Number of arrests for Covid fraud made by HMRC surges almost 200%

Published on 14 October 2022

HMRC is facing increasing pressure to identify and prosecute fraudsters

People who know they have wrongfully applied for Covid support are running out of time to contact HMRC

The number of arrests made by HMRC in relation to Covid-related fraud has jumped almost 200% in the last year, from nine to 26*, shows research from international law firm RPC.

HMRC is accelerating its investigations into Covid-related fraud having been given substantial extra funds to pursue fraudsters in the March 2021 Budget, says RPC. 

HMRC was given an extra £100m to form a Taxpayer Protection Taskforce and hire 1,265 staff to combat fraud carried out in relation to the various HMRC-administered Government financial support pandemic schemes, through to 2023.

The Government provided almost £100bn** in support to individuals and businesses during the pandemic to prevent job losses and insolvencies. However, the furlough scheme, SEISS and Eat Out to Help Out attracted large numbers of fraudulent applications. HMRC’s estimate for error and fraud on Covid support schemes is around £4.5bn***.

Adam Craggs, Partner and Head of the Tax, Financial Crime and Regulatory team at RPC, says: “HMRC is now deploying huge amounts of resources to track down individuals and businesses who committed Covid-related fraud.

“HMRC already had a large number of officers who are experienced in investigations and compliance work, but the extra funds provided by the Government to crack down on Covid fraud has really helped them ramp up their efforts.

“The public is understandably upset that many fraudsters appear to have received large sums of Government money which they were not entitled to. HMRC has responded to that strong public sentiment by prioritising work in this area.”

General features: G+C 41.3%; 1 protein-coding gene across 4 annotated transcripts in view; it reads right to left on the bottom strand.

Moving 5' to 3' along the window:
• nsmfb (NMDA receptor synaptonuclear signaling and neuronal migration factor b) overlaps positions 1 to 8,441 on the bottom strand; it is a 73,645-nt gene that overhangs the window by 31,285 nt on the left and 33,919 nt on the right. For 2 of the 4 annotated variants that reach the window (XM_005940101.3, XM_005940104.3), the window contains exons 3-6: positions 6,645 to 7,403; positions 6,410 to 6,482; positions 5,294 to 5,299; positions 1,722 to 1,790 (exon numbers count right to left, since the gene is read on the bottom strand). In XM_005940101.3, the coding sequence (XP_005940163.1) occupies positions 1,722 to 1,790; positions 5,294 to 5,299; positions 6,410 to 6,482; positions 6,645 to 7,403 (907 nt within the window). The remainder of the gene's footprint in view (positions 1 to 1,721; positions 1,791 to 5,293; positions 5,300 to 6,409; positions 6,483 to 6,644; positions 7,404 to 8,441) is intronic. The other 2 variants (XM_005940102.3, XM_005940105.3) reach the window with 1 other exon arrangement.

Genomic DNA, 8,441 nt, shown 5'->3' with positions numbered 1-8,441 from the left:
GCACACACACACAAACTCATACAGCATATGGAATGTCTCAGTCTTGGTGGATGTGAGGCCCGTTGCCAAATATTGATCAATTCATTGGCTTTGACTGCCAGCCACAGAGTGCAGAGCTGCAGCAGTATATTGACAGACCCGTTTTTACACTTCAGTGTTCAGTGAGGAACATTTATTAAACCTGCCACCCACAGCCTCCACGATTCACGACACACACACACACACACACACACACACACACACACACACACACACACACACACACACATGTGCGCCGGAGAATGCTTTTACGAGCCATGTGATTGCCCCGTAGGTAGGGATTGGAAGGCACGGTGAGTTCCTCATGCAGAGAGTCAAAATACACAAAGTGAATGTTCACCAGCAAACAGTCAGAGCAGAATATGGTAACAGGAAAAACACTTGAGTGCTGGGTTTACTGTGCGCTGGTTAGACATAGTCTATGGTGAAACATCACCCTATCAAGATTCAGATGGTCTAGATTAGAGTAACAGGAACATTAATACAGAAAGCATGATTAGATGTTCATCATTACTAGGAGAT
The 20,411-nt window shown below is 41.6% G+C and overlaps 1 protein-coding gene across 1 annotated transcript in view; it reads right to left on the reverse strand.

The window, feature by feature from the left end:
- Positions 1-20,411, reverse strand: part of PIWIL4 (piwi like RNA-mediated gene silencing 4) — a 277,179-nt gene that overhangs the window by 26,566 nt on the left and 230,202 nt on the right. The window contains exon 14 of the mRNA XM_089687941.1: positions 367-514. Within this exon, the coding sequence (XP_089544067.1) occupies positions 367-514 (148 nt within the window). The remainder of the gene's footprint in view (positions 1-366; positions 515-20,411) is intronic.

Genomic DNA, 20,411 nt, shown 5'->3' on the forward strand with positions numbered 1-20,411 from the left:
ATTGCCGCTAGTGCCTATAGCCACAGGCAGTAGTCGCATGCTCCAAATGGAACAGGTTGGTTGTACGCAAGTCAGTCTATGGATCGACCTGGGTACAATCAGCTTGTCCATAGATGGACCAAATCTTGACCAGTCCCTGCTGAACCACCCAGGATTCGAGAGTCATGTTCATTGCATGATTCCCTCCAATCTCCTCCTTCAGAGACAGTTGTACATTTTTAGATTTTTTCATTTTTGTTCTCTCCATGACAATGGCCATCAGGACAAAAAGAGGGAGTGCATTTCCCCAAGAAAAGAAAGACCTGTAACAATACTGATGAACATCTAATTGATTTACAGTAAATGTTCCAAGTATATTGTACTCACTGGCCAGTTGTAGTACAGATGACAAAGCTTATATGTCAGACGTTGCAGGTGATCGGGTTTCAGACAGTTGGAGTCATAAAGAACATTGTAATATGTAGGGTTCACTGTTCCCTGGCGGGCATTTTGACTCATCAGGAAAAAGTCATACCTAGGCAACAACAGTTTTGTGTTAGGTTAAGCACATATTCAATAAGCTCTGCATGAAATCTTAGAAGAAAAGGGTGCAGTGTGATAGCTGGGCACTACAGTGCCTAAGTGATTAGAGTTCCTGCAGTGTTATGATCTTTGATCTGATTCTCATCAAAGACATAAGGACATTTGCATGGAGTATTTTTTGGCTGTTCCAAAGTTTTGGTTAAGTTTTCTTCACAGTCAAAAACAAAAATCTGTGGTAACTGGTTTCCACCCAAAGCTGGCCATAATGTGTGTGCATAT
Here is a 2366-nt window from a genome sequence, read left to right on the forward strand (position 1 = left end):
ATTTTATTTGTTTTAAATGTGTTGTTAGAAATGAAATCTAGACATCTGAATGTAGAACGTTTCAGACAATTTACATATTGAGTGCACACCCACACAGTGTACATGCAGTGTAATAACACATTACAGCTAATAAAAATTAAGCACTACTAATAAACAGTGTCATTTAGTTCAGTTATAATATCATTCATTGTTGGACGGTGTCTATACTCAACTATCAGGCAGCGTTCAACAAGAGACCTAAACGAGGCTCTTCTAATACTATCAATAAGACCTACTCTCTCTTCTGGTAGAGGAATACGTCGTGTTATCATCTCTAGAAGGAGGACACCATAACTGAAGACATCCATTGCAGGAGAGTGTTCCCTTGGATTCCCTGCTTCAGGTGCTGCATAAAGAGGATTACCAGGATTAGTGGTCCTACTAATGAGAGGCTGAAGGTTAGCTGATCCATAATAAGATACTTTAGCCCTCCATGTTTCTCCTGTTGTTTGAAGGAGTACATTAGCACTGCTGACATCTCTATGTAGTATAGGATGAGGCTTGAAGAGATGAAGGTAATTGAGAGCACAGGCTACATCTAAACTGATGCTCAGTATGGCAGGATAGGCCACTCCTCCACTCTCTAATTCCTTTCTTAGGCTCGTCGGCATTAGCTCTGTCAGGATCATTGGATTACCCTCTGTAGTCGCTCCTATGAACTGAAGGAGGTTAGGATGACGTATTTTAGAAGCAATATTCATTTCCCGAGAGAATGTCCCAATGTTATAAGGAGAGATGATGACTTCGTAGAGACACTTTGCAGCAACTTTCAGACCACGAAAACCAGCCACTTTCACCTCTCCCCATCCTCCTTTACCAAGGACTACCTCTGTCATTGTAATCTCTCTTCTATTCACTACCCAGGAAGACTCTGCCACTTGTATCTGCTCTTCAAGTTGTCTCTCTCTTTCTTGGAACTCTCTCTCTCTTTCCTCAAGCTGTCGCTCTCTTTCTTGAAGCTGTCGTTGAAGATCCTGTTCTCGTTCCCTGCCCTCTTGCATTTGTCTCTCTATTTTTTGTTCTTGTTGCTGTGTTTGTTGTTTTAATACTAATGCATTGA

By the end of March 2022, HMRC had opened 41,000 separate compliance cases relating to Covid fraud. By the end of 2022-23, HMRC expects to recover up to £1.5bn in fraudulent and incorrect payments.

Adam Craggs says that those who suspect they may have committed fraud during the pandemic, or made innocent, but erroneous furlough claims, should contact HMRC if they want to achieve a more sympathetic hearing. 

If businesses that have overclaimed through the Covid support schemes are subsequently investigated by HMRC, they will in all likelihood face much more severe penalties than those businesses and individuals that have contacted HMRC.

Adam Craggs adds: “Don’t make the mistake of assuming that if HMRC have not contacted you already that they won’t in the future. When investigating suspected fraud, HMRC often takes many months carrying out its investigations before contacting those suspected of perpetrating the fraud.”

HMRC made a total of 309 arrests last year compared to 303 in 2020-21, with the balance of arrests focusing on tax evasion.

*Year to 31 March 2022
**HM Treasury, HMRC (Furlough Scheme, Eat Out to Help Out, SEISS)
***HMRC, 2022

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